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Australia will insist that the outcome of current international negotiations on climate change safeguards Australia's particular economic and trade interests.
Australia is particularly vulnerable to the economic impacts of coordinated OECD-wide measures to reduce greenhouse gas emissions. We are the world's largest coal exporter and we specialise in greenhouse-gas intensive exports such as petroleum products, basic metals, chemicals, cereals and livestock.
The negotiations are taking place under the Framework Convention on Climate Change (FCCC) which will hold its second conference in Geneva in July.
The Government will be actively campaigning to ensure that all countries bear their fair share of the global burden of addressing climate change.
In doing so, each country's economic structure and resource base, the need to maintain strong and sustainable growth, available technologies and other individual circumstances will need to be taken into account.
In the longer term, an effective response to climate change will need to involve developing countries, which will account for more than half the world's greenhouse gas emissions by 2000.
While the current round of negotiations will not result in new commitments for developing countries, the door should be kept open for this.
Climate change is a most important international environment issue for the Government.
At the first Conference of the Parties for the Framework Convention on Climate Change in Berlin in March 1995, governments agreed to initiate negotiations on a new set of commitments for developed countries applying to the post-2000 period (the 'Berlin Mandate').
The Government is committed to fulfilling its commitments under the Convention and participating actively in the Berlin Mandate negotiations.
We will demonstrate that Australia is contributing to the global effort of addressing climate change through our National Greenhouse Response Strategy and several initiatives that the Government is pursuing.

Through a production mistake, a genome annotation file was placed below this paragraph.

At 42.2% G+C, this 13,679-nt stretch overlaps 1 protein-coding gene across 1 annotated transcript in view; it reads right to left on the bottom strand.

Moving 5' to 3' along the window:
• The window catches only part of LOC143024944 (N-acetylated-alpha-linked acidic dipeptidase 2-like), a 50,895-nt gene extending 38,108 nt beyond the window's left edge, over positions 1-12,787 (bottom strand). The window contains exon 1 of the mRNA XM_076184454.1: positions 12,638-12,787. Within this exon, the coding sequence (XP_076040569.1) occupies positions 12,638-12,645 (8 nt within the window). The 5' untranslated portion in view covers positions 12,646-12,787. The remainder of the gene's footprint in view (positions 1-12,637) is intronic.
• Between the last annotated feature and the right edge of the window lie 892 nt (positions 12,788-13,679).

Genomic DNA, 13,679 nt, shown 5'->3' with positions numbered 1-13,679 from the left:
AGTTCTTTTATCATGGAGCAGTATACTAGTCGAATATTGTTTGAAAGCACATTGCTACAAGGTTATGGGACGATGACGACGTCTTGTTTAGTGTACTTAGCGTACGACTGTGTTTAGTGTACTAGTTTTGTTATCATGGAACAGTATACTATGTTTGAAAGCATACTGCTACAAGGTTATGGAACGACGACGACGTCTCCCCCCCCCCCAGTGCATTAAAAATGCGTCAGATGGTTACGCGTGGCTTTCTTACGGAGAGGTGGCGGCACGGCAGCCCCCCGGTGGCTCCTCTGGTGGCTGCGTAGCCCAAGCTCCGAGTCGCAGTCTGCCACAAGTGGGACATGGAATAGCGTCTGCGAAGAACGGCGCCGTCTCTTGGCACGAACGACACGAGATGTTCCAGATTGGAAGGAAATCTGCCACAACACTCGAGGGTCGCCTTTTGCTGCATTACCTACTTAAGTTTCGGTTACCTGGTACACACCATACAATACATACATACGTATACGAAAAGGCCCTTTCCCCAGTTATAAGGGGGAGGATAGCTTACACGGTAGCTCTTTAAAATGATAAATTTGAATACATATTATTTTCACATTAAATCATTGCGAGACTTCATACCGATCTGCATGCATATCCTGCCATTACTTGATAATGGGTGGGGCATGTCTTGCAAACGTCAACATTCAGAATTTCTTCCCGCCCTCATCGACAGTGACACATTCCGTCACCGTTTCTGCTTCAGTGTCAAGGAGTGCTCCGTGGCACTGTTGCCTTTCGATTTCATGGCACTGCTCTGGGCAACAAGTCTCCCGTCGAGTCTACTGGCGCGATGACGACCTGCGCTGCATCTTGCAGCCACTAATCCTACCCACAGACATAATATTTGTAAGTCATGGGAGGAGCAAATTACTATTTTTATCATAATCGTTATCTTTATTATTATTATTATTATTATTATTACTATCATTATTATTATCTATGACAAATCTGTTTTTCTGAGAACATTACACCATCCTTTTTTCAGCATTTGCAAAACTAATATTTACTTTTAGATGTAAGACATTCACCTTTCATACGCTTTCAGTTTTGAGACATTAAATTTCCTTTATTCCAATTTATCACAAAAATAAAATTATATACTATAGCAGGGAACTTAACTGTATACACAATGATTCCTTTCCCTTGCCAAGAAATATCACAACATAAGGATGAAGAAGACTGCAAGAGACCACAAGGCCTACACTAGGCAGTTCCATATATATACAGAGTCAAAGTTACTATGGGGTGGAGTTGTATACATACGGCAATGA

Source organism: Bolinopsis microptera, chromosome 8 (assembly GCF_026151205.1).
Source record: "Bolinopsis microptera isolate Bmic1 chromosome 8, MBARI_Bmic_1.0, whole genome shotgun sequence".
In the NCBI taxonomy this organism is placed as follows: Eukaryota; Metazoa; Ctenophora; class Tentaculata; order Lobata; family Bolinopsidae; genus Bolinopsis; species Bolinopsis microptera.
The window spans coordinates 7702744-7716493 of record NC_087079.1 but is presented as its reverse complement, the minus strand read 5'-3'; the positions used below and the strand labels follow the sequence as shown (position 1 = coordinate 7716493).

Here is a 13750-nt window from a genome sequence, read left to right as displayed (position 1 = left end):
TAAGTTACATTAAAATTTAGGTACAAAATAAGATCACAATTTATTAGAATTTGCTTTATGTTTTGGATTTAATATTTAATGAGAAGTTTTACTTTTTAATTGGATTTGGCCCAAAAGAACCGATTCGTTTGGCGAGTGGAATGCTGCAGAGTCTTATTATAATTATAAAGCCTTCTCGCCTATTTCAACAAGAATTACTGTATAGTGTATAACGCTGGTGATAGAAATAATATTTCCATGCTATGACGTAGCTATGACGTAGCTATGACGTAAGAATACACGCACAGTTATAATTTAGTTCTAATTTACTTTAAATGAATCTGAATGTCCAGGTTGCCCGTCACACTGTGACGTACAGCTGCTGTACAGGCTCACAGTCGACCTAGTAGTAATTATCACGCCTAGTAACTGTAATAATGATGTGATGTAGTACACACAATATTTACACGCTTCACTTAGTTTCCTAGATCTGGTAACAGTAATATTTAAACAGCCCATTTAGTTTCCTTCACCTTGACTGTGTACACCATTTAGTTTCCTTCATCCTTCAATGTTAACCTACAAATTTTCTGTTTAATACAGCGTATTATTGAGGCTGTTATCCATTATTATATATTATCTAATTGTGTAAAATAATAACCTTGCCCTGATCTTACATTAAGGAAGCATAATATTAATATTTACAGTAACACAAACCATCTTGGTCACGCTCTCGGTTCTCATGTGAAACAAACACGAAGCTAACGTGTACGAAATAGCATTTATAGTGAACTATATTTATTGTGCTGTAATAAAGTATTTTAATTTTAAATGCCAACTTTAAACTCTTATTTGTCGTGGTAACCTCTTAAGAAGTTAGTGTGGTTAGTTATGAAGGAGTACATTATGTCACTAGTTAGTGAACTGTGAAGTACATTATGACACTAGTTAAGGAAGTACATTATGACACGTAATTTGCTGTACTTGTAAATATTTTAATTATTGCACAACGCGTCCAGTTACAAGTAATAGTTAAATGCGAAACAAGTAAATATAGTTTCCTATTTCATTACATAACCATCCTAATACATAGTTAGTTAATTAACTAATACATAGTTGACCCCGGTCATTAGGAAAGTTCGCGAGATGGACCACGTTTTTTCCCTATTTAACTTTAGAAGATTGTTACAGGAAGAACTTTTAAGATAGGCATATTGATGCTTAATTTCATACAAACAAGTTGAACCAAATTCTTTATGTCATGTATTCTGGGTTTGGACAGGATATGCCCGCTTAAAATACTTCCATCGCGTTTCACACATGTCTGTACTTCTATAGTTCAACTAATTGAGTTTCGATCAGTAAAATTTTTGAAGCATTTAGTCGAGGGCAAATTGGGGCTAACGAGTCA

The Government is undertaking a major review of the Strategy with the states and all relevant stakeholders. The objective of this review is to bring our national response in line with our current international obligations. Unlike the situation under the Labor Government, this will result in a strategic and dynamic response to climate change which is capable of protecting our economic interests.
A White Paper on sustainable energy policies will be developed. This will address a range of issues including increasing efficiency in the supply and use of energy, reforms in the electricity and gas markets and the emergence of a national energy market.
All of which will contribute significantly to Australia's improved performance on greenhouse issues.
In particular, through the White Paper process, the Government will consider developing an energy services market - open to all forms of energy, including renewables - which will allow Australia to put greater emphasis on energy efficiency.
The Natural Heritage Trust of Australia, to be funded by the partial sale of Telstra, will provide the Government with the opportunity to address greenhouse through action centred on enhancing sustainable agriculture and improving land management practice.
In particular, $318 million will be directed to the National Vegetation Initiative which will help offset our greenhouse gas emissions. The Government is also committed to conducting Australia's first national air pollution enquiry.
"Through the 'Greenhouse Challenge', the Government is seeking to capitalise on Australian industry's capacity to limit greenhouse gas emissions. The Challenge will allow companies to demonstrate they are serious about limiting greenhouse gas emissions consistent with growth and competitiveness.
Unlike the Labor Government, we have reached agreements with a number of major Australian companies and industry associations, the details of which will be announced by the Minister for Resources later this week.
We have also asked Commonwealth departments to identify options for early action to accelerate current 'no regrets' measures and to identify additional areas where the Commonwealth can take further 'no regrets' measures.
Consultation with industry and non-government organisations on Australia's approach would continue to ensure that Australia's national interests, both economic and environmental, are taken into account in these negotiations. The Government will not be entering into substantive new obligations as a result of negotiations without further reference to Cabinet.
For further information contact, Peter Collins [Mr Downer's office] on 277 7500, Matt Brown [Senator Hill's office] on 277 7640 and Bob Baudino [Senator Parer's office] on 277 7400.